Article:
Chardonnay Aromas and Characteristics

From crisp, mouthwatering, and mineral Chardonnays to rich and oaky versions, the world’s most popular white wines are made from this grape variety.

Whether it’s a buttery Napa Valley Chardonnay, an aged and complex Burgundy, or one of the thousands of exceptional examples around the world, this grape can perform in a variety of capacities.  It is both versatile and impressively adaptable thanks to its ability to express the winemaker’s flavour as well as the land’s characteristics. Whether you prefer velvety or crisp flavours, you can almost certainly find a Chardonnay that suits your preferences.

The fruit flavours in Chardonnay are frequently described as being reminiscent of melons and autumn orchard fruits like apples and pears, as well as chalk. A subtle brininess and hints of chalk are common in Chardonnay grown in more calcium-rich soil.

Chardonnay grown in warmer climates tend to possess more tropical fruit flavours,such as pineapple, papaya, mango, and guava. Oak-influenced Chardonnays are characterisedby cinnamon, clove, and vanilla flavors, and buttery hints may be detected if the wine has gone through malolactic fermentation.  

What Regions Produce The Best Chardonnay Wines?

France’s Burgundy region is iconic for Chardonnay ( It is the most widely planted white grape in Burgundy…the other being Aligoté). The grape has been produced in the region for centuries, but many agree that the best hail from the Côte de Beaune in the southern part of the Côte d’Or.

Vignobles cotes de nuits-fr

The finest Chardonnays in Burgundy are said to be made in Montrachet, Corton-Charlemagne, and other grand cru vineyards. Chablis is the Burgundy region’s main producer of chalky chardonnays with long life spans. Chablis, in addition to being a great value, also has acidity and minerality that is hard to find in other Burgundy regions. The wines of the Côte Chalonnaise and throughout the Mâconnais in southern Burgundy are particularly impressive.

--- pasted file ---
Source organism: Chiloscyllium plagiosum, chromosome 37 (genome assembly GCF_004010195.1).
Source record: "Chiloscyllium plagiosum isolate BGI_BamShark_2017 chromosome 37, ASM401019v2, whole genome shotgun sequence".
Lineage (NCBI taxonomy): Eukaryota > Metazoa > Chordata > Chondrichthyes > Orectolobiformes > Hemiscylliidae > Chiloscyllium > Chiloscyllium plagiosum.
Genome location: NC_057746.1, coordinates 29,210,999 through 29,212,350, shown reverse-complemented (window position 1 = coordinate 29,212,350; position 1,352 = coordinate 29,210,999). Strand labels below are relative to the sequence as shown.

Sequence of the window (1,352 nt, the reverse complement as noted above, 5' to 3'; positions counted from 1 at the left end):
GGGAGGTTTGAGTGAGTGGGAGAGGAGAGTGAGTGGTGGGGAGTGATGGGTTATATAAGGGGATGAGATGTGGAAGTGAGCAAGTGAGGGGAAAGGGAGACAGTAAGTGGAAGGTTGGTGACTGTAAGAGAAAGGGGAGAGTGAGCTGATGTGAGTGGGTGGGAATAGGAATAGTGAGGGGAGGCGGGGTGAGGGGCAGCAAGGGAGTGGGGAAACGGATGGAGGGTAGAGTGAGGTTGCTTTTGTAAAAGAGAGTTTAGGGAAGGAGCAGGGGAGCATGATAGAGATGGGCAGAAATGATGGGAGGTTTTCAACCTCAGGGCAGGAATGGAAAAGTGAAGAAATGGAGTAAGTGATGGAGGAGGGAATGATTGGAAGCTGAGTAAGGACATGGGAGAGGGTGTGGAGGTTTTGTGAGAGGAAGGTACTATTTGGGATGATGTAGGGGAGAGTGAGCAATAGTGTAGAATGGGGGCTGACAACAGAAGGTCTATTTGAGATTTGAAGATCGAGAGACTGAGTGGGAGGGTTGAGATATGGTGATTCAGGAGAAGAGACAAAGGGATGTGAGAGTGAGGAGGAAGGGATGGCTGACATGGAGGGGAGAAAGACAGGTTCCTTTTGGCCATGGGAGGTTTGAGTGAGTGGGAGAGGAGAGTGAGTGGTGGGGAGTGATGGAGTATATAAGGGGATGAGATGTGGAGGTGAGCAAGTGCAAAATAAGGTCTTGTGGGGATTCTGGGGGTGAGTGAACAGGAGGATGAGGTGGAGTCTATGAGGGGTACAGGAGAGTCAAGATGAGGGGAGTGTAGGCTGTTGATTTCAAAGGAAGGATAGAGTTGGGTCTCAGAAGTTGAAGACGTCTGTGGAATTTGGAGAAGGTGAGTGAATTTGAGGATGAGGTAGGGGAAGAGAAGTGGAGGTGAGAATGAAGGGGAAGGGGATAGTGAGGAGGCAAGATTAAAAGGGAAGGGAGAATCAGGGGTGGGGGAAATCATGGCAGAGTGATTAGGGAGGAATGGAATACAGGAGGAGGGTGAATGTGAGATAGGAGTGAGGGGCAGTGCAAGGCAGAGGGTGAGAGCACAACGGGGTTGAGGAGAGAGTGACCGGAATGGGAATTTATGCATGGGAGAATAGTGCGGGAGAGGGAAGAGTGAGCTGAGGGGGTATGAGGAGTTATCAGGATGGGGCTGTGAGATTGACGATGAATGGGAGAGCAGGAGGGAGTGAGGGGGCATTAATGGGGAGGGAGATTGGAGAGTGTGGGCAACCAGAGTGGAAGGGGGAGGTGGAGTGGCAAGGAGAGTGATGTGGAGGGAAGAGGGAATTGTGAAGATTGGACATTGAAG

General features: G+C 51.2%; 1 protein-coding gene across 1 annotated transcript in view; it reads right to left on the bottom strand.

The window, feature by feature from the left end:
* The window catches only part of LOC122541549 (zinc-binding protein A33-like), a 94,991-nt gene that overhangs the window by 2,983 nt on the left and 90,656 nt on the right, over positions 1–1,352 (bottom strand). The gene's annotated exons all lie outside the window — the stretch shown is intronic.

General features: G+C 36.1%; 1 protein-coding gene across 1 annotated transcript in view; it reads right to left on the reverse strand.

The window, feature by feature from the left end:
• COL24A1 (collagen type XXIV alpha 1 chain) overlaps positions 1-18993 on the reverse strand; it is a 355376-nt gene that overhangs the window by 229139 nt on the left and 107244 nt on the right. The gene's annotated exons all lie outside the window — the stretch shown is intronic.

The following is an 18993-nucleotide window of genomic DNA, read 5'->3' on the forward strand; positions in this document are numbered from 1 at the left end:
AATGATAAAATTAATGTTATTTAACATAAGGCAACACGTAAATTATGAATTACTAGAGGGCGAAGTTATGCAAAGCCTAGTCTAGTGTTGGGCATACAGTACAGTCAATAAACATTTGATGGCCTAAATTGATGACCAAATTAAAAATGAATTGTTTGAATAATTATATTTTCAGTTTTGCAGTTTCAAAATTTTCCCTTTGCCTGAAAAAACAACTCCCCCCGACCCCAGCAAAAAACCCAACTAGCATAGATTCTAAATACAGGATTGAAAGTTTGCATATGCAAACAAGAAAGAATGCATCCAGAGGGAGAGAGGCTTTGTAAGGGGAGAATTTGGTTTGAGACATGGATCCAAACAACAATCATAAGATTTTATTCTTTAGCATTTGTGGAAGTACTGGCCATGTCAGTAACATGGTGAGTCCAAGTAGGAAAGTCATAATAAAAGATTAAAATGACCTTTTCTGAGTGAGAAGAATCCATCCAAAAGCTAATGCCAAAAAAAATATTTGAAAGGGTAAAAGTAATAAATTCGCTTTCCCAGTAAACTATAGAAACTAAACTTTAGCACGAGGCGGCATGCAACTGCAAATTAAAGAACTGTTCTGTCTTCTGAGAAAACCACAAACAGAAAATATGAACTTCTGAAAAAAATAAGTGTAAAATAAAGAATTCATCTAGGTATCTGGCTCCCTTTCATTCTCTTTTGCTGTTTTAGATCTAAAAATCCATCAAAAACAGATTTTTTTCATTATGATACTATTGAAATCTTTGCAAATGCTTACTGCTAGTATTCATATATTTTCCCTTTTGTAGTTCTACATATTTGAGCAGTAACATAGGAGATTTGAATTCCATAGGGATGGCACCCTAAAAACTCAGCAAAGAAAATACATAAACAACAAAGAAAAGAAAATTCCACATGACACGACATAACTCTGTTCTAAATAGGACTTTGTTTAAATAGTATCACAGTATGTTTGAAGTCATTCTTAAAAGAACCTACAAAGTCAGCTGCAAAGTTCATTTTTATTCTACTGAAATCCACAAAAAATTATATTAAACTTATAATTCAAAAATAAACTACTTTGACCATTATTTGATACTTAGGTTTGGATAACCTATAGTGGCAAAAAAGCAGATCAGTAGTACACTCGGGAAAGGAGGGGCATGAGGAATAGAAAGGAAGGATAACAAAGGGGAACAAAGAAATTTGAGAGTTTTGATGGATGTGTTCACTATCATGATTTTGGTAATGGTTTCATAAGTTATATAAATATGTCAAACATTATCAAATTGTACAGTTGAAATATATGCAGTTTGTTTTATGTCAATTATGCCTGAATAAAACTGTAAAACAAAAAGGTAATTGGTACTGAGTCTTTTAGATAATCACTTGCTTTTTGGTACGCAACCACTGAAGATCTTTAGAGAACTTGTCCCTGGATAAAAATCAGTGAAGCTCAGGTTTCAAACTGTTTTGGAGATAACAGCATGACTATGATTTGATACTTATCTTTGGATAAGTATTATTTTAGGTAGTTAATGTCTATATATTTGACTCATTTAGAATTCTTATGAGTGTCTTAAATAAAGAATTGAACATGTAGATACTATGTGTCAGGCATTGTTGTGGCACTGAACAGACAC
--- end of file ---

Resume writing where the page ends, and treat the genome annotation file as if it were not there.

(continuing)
A bottle of Chablis

Photo by Brett Jordan. Pexels.com

Chardonnay in Sparkling Wine

For sparkling wine in Champagne…the region only permits three grape varietals to be used; Pinot Noir, Pinot Meunier and Chardonnay. As the only white grape in the trio, should a Champagne be labeled as ” blanc de blanc” (translated to “white of whites”) …this is a clue that the bottle was produced with 100% Chardonnay grapes. 

Champagne Sparkling Wine being poured

Meanwhile…in California…

In Napa and Sonoma’s Russian River Valley, Chardonnay tends to be richer and creamier than the Chardonnay from France for a few reasons. The warmer climate in California alongside the use of malolactic fermentation and oak tend to create bigger and fuller Chardonnay wines.

It’s important to note that winemakers in Burgundy do use malolactic fermentation in their Chardonnays (  the wine would be far too acidic without) and oak…but these methods are used on a larger scale in California. A good way to think of how these regions produce different chardonnays is to think of California as producing bigger, more buttery and fuller Chards, whereas France goes for complex, subtle and more elegant type styles.

At the end of the day, which one is better…is completely up to you and your palate.

Chardonnay Food Pairing

If you want to enhance the subtleness of Chardonnay, don’t serve it alongside foods with strong flavours. Instead, serve mild, gentle foods that are not too spicy, not too pungent, and not too acidic. It’s also possible to create fantastic chardonnay dinner pairings by serving foods that complement the rich, mild essence of the wine. Some great options would be lobster, creamy pastas, simple poultry dishes ( roasted or grilled). My personal favorite…. popcorn!

Popcorn and Chardonnay Pairing

Pro Tip: The saltiness of a buttery, movie theater popcorn is a spectacular pairing with a rich Chardonnay. Photo by charlesdeluvio on Unsplash

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